I was very interested in this pattern when it was released but didn't buy it because I have a ton of wrap dress patterns (yeah, yeah, that's not a good reason!). It still amazes me, as someone not versed in pattern drafting, how patterns can be so similar yet so different.
This is a true wrap dress --which I love-- and has release pleats at the waist instead of darts. This definitely intrigued me. I also liked the fact that overall it's quite simple, yet it has enough detail to make it stand out.
I chose this kit because of the fabric! The dress itself is a great transition piece and I think the fabric lends to that too. The weight, color/print and the fact that it's a knit really allows it to be worn year-round.
Can I just say that I really love this dress?! If you follow me, you know how much I praise the wrap/surplice silhouette. It's my favorite. I also love the tulip-y wrap and slight hi-low hem.
While I was constructing the dress, I worried the midi-length would look a bit matronly on me. But I think the wrap front helps keep it from going that way. Along with wearing heels!
I cut a size 14 which has a finished bust, waist and hip that results in 1/2 to 1" of negative ease for me. If I were making it in a non-stretch woven, I would use a 14 bodice, do a 1" FBA, and cut a 16 for the skirt.
Other adjustments made were typical for me with BMV patterns. I did a 1/2" narrow shoulder adjustment and 3/4" swayback adjustment. (If it were a woven, I would have also done a 1" full bicep adjustment). I love how the Palmer Pletsch patterns have all the adjustment lines on the pattern. Makes life so much easier!!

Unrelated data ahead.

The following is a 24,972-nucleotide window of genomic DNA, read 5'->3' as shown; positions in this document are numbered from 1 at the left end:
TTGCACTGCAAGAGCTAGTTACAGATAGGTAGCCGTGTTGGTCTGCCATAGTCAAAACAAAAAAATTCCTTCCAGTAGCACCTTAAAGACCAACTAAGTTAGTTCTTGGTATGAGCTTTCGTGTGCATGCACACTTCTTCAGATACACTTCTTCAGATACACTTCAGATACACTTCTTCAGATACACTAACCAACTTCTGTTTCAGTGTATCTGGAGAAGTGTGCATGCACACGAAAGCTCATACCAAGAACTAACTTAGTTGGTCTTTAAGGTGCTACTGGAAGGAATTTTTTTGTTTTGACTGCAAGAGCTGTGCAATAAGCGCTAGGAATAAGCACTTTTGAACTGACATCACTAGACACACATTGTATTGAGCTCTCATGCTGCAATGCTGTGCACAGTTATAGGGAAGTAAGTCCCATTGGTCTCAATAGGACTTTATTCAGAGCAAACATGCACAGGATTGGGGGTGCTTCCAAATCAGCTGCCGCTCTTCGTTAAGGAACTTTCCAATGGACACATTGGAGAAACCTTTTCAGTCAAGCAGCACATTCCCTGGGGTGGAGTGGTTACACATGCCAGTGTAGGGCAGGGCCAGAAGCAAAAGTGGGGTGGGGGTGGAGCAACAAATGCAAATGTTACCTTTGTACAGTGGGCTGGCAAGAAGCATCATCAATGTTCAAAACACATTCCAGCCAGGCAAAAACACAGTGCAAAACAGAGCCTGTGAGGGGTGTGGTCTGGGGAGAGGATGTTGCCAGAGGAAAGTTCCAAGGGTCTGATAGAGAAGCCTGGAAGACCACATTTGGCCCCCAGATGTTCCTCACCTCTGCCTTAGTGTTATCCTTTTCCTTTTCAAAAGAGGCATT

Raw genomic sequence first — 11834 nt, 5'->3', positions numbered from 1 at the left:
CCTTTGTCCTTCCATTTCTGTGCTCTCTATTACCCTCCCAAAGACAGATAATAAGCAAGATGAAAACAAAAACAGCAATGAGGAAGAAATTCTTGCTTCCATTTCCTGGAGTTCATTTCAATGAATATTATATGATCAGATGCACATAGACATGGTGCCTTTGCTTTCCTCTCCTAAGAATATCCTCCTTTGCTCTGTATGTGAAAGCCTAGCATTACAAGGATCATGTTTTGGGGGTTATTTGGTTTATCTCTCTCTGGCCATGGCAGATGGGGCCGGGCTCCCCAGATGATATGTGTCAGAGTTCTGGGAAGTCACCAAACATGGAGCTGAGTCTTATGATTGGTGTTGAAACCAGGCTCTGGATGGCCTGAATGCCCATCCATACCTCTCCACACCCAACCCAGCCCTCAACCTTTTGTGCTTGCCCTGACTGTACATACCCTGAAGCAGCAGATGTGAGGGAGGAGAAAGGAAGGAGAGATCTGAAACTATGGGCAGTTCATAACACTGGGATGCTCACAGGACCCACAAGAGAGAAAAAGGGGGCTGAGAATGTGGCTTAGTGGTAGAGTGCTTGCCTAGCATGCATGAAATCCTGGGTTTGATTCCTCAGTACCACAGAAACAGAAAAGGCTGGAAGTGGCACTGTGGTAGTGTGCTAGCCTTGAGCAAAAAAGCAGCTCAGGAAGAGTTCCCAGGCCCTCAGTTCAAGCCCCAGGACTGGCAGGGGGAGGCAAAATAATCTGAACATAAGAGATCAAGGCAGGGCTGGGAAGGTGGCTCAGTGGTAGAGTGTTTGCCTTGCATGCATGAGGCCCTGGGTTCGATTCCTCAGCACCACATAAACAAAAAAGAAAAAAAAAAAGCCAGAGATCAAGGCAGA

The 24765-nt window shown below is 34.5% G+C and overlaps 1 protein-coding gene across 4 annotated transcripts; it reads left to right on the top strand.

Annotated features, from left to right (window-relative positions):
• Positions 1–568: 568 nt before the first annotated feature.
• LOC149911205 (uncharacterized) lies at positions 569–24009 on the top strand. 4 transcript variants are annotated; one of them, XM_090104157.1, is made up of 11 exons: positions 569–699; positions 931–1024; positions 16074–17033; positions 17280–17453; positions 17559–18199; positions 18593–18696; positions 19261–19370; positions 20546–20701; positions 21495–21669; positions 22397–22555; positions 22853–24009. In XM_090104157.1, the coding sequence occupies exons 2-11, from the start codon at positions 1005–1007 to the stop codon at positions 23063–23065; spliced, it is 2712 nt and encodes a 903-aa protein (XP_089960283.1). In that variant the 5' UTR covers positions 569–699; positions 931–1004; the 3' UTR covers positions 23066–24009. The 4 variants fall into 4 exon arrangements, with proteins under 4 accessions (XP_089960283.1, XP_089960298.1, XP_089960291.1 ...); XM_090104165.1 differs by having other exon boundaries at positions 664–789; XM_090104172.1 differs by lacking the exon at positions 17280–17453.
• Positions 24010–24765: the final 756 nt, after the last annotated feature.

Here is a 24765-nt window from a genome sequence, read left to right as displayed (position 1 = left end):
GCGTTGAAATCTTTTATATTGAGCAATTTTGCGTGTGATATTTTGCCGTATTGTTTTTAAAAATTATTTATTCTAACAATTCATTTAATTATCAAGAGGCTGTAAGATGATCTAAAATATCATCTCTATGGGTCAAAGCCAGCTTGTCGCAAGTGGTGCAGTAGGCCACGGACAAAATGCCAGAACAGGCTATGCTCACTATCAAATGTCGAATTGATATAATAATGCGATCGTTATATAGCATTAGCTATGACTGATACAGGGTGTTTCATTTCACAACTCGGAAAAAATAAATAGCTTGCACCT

The only other adjustment I would make if I were to sew this one again, is to take a 3/8" tuck out of the front. I have a short torso and I have just a little extra fabric between shoulder and bust.
Now, the pattern is intended for a woven so it comes with facings and such. In many ways when sewing with ponte, I generally use it as if it were a woven -- With the exception of facings. I will eliminate them whenever possible.
Instead, I did the longest hem in history; choosing not to serge or do a double turned hem. I wanted the hem to stay very light.
Because I didn't use facings, I had to handle the tie attachment differently. I basted it in place and caught it when hemming the front. I then topstiched the front to the belt. It's a tiny bit messy on the inside! I should have serged the end of the belt. Ah well. It's hidden! :)
Can we just talk about that intersection!!?!?! #winning
I constructed the dress on the serger, but serged the right side of the bodice individually, and stitched the seam by machine, leaving it open as indicated. I then stitched around the opening. It's very neat and secure.
The sleeve is cuffed. For some reason these types of sleeve details never make sense to me when reading the directions. I never 'get it' until I'm actually constructing the sleeve.
Let me tell you, this fabric was amazing to work with! I love that it's double sided. It's like a fun secret that only you are in on! It washed, sewed and pressed well. And it's a really lovely navy and evergreen -- making it so versatile -- and it's soft.
I can definitely see myself making another version of this in a knit and would love to make the long sleeved view with the lovely sleeve facings in a woven this fall. I think you'll see this pattern grace my blog again in the near future, for sure.